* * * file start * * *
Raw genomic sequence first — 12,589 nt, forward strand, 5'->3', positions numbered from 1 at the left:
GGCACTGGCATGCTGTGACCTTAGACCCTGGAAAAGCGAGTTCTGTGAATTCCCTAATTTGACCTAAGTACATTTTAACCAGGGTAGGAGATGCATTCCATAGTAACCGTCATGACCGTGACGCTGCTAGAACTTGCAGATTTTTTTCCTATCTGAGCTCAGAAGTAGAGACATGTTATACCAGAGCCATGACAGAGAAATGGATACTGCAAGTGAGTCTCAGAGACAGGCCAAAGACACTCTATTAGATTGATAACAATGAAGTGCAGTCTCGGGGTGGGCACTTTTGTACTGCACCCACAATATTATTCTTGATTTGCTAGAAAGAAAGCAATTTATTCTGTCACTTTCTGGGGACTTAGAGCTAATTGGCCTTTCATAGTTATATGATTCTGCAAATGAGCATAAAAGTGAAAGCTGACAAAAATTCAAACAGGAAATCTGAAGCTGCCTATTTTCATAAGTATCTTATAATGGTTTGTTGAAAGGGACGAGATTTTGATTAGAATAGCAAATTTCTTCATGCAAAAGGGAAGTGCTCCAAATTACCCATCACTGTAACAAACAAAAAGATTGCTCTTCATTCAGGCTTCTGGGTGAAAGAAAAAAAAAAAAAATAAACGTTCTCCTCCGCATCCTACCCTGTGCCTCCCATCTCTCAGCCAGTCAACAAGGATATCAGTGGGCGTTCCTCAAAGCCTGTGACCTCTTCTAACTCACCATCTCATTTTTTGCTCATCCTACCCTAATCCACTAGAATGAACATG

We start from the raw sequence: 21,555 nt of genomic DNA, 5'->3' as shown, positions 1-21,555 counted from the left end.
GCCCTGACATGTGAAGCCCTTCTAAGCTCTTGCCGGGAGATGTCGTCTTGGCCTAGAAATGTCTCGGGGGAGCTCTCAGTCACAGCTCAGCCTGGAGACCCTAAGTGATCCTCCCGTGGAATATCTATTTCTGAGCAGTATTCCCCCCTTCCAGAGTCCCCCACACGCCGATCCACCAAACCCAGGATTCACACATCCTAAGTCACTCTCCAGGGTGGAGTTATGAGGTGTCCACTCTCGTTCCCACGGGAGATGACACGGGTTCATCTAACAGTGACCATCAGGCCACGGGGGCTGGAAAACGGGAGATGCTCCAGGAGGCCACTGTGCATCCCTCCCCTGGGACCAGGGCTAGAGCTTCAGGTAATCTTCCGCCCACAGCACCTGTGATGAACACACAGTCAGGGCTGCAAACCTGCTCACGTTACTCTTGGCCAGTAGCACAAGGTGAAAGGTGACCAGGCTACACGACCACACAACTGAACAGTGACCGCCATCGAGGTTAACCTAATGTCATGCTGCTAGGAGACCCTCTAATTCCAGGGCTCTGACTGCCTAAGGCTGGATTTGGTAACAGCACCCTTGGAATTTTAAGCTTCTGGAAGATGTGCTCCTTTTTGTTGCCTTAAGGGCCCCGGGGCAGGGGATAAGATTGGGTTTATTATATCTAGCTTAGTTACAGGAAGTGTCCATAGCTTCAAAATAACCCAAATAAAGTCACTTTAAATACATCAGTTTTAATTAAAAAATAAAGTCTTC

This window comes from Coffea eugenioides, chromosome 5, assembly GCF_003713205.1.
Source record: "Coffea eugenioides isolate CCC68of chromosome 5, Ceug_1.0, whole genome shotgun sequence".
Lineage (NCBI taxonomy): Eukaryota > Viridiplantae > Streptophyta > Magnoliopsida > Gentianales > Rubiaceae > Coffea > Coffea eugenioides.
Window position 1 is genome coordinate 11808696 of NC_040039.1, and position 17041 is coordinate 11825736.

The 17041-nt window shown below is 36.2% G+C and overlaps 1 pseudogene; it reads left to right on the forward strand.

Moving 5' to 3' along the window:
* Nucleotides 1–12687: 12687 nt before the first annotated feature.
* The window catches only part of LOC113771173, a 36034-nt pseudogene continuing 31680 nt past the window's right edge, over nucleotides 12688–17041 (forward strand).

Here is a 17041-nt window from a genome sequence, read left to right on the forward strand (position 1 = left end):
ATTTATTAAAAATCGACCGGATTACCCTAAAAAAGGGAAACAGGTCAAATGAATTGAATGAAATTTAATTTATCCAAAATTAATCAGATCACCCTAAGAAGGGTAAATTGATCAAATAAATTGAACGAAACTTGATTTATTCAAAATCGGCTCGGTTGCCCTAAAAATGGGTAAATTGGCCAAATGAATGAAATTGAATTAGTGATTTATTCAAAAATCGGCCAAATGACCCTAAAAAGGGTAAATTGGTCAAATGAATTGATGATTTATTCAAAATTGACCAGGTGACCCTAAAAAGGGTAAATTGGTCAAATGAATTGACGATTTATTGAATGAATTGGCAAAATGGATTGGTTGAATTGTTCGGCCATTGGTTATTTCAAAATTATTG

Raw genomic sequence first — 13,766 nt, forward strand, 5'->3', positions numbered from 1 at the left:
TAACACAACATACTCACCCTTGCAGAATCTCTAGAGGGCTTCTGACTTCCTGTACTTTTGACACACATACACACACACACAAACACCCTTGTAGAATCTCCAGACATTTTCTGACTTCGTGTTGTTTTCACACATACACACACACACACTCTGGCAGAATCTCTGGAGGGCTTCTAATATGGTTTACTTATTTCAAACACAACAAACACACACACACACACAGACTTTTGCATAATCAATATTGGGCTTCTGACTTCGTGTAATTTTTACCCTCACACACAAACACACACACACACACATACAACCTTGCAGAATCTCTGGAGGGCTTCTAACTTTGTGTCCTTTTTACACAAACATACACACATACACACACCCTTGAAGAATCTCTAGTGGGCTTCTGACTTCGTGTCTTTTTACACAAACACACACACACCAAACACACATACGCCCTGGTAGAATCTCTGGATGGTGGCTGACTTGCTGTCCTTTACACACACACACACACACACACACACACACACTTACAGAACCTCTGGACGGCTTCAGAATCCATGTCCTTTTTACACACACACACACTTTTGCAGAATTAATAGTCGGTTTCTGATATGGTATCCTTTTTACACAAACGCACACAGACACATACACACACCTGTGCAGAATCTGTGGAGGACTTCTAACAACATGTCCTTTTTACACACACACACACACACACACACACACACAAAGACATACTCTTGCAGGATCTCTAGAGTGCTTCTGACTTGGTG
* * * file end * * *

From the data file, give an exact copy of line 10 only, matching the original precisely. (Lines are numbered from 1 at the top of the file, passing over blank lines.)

Moving 5' to 3' along the window: